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The resident jesters of the Court of DU 30 made us laugh again

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Oscar P. Lagman

To Take A Stand

In the spirit of Christmas I will engulf you with the twisted yet funny web of comedic utterances of the resident jesters of DU 30’s Court.

For starters, there is PNP Chief Ronald “Bato dela Rosa admission in January, that he would rather be “a clown because clowns make people laugh.” That was in reaction to Inquirer columnist Mon Tulfo’s comment that Dela Rosa has not inspired respect among the PNP officer corps and the rank and file because they look at him as a clown instead of being serious in his work.

Well, he said recently that “As far as I am concerned I brought back the trust and confidence of the people in the PNP.” That’s funny because in a hearing by a Senate committee, he cried unabashedly that much as he tried, he could not reform the PNP.

Then there is that usual articulation of twisted logic of Justice Secretary Vitaliano Aguirre. When President Rodrigo Duterte declared martial law in Mindanao, Aguirre said it was necessary, adding that “Those who oppose the decision are doing so since they view it as an obstacle to their own agenda.” It is the other way around. Those who opposed the decision viewed martial law as the removal of the obstacles to the President’s personal agenda.

Another warped statement is that of Presidential Spokesman Harry Roque. In reaction to Senator Leila de Lima’s comment on his reminding the International Criminal Court to respect local legal processes, Roque said: “We should no longer give credence to anything that comes from de Lima as this is from a polluted source who was accused of drug trafficking by at least 13 witnesses.” It is the 13 witnesses who accused Senator De Lima of drug trafficking who are polluted witnesses as every one of them has been convicted of murder, kidnapping, rape, or other crimes involving moral turpitude.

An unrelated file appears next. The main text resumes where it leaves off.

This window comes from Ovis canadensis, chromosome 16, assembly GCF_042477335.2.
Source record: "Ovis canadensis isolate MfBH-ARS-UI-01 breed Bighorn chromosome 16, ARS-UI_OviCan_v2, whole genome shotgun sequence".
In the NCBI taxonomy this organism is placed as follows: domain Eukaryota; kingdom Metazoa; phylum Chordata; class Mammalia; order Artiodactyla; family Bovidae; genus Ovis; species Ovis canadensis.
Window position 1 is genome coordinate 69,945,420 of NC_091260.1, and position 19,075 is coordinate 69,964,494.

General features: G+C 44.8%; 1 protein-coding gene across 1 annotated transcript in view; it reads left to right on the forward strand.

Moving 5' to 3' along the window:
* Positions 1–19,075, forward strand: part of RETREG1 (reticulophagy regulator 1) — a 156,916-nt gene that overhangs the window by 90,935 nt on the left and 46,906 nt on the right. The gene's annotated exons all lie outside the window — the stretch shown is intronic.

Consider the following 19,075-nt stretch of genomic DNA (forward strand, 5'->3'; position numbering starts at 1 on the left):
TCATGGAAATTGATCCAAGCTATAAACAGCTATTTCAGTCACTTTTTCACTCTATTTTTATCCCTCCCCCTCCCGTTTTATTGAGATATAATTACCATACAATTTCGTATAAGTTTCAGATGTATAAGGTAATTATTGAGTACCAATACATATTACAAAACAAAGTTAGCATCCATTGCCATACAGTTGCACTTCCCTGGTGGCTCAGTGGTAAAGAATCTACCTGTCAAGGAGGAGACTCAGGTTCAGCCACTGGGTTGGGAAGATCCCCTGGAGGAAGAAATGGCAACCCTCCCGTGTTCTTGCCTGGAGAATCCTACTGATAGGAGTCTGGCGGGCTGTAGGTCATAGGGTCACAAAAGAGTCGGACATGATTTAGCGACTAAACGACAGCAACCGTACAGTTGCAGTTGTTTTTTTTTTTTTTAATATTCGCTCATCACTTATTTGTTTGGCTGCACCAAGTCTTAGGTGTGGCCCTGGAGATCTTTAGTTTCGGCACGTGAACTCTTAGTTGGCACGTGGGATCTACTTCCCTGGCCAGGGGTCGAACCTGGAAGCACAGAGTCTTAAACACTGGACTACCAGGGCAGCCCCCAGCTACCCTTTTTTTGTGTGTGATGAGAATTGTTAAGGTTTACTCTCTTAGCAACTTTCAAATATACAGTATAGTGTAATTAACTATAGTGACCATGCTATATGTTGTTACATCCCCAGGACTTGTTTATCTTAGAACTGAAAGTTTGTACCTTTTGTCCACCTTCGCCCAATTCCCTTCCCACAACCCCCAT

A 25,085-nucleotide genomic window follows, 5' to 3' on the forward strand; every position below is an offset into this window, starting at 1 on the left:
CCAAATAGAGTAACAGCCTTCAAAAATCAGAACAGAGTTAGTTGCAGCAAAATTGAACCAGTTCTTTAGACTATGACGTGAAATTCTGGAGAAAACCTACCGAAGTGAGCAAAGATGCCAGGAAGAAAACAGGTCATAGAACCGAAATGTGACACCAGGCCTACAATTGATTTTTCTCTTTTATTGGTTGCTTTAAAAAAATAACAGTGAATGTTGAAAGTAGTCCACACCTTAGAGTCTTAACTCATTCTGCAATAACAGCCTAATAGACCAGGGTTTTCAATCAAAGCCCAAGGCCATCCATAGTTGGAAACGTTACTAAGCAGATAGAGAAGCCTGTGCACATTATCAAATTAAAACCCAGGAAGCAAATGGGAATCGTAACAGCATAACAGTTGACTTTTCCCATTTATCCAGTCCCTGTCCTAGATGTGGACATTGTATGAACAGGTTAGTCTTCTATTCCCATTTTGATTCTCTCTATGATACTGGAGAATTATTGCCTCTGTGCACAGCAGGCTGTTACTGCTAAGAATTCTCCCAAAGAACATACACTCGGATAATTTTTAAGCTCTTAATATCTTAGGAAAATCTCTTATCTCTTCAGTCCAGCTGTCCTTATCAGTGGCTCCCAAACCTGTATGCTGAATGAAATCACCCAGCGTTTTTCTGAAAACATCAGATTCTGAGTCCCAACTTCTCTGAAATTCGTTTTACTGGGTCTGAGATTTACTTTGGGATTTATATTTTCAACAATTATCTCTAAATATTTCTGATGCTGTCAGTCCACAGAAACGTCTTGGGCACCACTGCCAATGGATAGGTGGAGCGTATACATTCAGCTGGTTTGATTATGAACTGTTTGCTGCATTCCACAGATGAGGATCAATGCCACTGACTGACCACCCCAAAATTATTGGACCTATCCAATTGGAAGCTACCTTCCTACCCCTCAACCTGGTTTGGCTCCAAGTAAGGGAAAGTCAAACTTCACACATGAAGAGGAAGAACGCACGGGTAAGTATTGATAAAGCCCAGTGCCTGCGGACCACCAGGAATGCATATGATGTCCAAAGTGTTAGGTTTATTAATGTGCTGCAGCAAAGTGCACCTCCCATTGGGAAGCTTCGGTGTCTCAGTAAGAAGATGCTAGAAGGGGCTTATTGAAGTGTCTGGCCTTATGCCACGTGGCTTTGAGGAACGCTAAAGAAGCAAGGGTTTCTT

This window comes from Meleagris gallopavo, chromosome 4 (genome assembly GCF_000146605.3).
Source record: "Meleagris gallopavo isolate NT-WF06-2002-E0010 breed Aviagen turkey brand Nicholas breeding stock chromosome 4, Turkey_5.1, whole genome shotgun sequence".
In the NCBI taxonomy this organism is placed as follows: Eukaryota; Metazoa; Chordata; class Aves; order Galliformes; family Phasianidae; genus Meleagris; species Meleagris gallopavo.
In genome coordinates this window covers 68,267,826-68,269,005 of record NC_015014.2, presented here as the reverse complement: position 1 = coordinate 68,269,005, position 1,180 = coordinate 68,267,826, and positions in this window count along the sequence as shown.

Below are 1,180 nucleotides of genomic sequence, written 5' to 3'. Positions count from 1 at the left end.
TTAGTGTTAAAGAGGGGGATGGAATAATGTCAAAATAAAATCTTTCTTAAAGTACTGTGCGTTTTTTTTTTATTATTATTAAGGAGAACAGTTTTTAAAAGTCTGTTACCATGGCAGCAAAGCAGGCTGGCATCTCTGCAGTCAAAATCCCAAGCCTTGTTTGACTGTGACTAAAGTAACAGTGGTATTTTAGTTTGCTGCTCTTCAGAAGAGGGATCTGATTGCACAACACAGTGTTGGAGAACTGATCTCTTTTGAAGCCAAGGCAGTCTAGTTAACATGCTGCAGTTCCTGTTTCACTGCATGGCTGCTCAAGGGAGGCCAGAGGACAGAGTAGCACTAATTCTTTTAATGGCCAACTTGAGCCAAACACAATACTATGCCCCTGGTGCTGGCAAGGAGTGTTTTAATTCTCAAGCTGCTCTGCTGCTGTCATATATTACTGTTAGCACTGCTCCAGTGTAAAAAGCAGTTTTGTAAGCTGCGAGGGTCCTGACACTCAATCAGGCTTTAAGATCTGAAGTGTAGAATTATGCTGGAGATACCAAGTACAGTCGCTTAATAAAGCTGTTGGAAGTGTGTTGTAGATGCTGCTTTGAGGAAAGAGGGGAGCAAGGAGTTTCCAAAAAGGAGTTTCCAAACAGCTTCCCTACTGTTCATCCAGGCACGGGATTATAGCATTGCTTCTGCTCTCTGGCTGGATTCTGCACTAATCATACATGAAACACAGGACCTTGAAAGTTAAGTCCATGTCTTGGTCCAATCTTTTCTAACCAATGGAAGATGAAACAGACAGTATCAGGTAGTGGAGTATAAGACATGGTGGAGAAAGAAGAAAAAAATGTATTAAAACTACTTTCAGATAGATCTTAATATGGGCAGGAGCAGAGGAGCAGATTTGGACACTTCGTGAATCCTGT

When Supreme Court Justice Teresita de Castro appeared before the House Justice Committee, House Majority Leader Rodolfo Fariñas said: “I enjoin everybody to ask relevant questions, and give her the respect according to the office.” Committee Chair Umali suggested that they “show deference to a Supreme Court associate justice by refraining from asking her questions that impute ulterior motives to her testimony.”




Yet, the two ranking officers of the House of Representatives showed no respect for the members of the Supreme Court, an equal branch of government, by asking some members to appear before them to explain the administrative process of the Court. What more brazen display of degradation of justices of the Court than requiring them to swear to tell the truth and the whole truth, not before God but before the ComSec (the committee’s secretary). Preposterous if not pathetic was the scene of Supreme Court justices swearing under oath before members of the House of Ill Repute.

As for Justice De Castro, during her testimony she asked rhetorically, “What kind of justice am I if I just accept what is happening that is not in accordance with the law?” That drew derisive laughter because during the time when Renato Corona was chief justice, she just accepted what Corona decided even if they were not in accordance with the law, such as the appointment of Renato Corona as Chief Justice of the Supreme Court, the breakup of the district of Camarines Sur into two, the dismissal of the disqualification complaint against Mikey Arroyo who was running for Congress as the candidate of the party list of tricycle drivers, the order to stop the impeachment proceedings against then Ombudsman Merceditas Gutierrez, the flip-flop on the conversion into cities of 16 municipalities, and the creation of the province of Dinagat Islands.

Going back to Umali, he got irked by resource person Clerk of Court Felipa Anama’s evasive responses to a congressman’s line of questioning. He admonished her for being uncooperative. After the session, he told reporters that Anama cannot hide behind the cloak of confidentiality or anonymity in impeachment hearings.

That is the same Umali who in the impeachment trial of Chief Justice Corona hid behind the cloak of anonymity.

In one session of the trial, he narrated that he was handed an envelope containing the bank records of Corona’s dollar deposits. When asked who handed him the envelope, he said a “small lady.” Pressed to identify her, Umali adamantly said all he knew was she was a “small lady.”